11. There are several problems with this Glaser…too many to discuss…

    What's probably most interesting and important to note here though is that Randy said the following almost a year and a half ago:

    "Well absolutely, we stand with Israel, but what I think we should do is announce to the world, and i think it is well-known, that any attack on Israel will be treated as an attack on the United States."

    http://www.realclearpolitics.com/video/2013/01/25

    Shock and Awe…Shock and Awe!!!

    'Officially' giving Israel de-facto NATO status?!?!?!?!? Not even George W. Bush nor Barack Obama took such an asinine step (as of today, that is)…

  12. maybe he will just tell them what they want to hear until after he is elected. then he has the freedom to do the right thing (end all foreign aid, recognize Palestine)

  13. What does "recognizing Palestine" have to do with non intervention?" The non interventionist position would just be to stay out of the situation, such as recognizing that it's none of our business where Israel builds settlements.

  14. Ron Paul was pretty much ideologically pure and his constituency was limited to less than 10%. Politics, unfortunately, is fought in the so-called center, which is where Rand is heading. Of course, he has no chance at the GOP nomination. I hope he is able to run for his Senate seat at the same time, as he is still the best we've got going (again unfortunately).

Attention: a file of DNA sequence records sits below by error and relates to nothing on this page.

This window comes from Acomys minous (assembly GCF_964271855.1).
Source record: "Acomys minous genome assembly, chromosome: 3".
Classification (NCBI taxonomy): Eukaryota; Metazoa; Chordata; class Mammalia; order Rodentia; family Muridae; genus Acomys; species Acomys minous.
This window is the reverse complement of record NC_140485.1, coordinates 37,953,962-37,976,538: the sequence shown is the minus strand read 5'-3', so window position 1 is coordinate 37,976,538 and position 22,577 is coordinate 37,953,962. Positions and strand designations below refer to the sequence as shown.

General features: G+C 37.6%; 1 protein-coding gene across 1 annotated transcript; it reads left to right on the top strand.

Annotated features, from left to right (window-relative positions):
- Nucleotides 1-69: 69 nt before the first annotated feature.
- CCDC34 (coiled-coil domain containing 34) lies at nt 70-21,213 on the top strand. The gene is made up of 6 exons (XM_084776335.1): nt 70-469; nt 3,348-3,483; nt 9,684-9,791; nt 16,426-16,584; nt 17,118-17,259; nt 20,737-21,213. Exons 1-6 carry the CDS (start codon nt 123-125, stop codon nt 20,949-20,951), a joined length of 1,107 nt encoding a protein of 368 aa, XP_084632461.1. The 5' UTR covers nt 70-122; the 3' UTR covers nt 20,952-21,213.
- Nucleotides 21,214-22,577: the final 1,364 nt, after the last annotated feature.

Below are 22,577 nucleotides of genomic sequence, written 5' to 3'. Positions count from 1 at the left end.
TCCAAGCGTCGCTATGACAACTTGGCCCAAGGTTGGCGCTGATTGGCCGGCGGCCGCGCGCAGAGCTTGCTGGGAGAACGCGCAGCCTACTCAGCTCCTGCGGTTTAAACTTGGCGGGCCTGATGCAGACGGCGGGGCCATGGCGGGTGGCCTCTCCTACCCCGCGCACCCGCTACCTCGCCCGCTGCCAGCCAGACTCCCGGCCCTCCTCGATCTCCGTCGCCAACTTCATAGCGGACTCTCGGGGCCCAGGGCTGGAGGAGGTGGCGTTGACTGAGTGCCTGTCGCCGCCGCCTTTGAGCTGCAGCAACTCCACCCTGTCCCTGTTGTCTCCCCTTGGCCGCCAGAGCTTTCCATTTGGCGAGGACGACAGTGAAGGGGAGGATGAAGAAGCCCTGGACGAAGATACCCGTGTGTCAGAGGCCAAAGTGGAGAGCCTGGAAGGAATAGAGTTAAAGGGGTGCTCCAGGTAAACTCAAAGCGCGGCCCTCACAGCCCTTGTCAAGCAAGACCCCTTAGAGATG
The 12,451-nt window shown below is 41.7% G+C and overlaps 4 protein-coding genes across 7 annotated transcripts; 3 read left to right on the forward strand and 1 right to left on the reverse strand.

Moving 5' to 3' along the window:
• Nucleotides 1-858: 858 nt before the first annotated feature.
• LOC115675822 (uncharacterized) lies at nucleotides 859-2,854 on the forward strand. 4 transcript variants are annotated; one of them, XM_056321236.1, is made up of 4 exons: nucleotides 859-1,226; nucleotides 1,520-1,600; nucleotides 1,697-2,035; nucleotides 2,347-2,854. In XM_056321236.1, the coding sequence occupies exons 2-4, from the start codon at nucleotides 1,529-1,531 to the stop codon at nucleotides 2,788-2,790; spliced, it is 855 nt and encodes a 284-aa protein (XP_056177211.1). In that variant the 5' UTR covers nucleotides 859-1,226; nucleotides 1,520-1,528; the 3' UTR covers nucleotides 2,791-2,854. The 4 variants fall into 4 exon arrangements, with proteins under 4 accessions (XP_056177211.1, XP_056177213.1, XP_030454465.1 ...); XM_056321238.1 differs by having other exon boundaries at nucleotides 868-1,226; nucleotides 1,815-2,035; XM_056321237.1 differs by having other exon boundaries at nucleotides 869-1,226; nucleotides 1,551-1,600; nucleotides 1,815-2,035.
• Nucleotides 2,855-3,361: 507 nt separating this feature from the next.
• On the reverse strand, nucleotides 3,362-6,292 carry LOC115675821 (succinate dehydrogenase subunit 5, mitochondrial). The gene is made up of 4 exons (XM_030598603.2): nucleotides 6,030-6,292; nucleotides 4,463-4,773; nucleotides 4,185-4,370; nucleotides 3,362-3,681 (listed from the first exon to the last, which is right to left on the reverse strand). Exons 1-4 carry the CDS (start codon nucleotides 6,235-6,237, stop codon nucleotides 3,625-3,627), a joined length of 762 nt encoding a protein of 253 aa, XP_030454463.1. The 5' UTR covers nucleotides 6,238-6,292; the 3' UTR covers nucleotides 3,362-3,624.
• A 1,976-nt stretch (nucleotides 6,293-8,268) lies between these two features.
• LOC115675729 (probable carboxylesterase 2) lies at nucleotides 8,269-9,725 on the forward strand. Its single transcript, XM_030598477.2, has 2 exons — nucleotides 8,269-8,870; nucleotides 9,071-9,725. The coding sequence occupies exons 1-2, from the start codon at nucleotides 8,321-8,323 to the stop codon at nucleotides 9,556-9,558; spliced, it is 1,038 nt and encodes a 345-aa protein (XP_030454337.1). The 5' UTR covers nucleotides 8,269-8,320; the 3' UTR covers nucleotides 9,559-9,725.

But hasn't Israel become more and more unpopular with middle America? There must be a huge opening for a third party candidate who will challenge the two pandering parties. Unfortunately (again) any such party will be labeled as anti-Semitic by the msm and the PC thought police.

  15. […] The key to Rand Paul’s tenure as a Senator and to his latent 2016 presidential campaign has been to maintain the libertarian base that helped propel his father’s presidential bids while remaining somewhat within the mainstream Republican Party. That can be a difficult line to walk and Paul has done it reasonably successfully so far.Some dislike the strategy for its lack of purity. Personally, I’m fine with a little politicking in the name of small steps in the right direction. But how much placating of GOP tenets is too much'Rand Paul is set today to introduce an extreme piece of pro-Israel legislation that essentially applaud’s Israel for backing out of peace talks and condemns the Palestinians for seeking political reconciliation between Fatah and Hamas. Read full article […]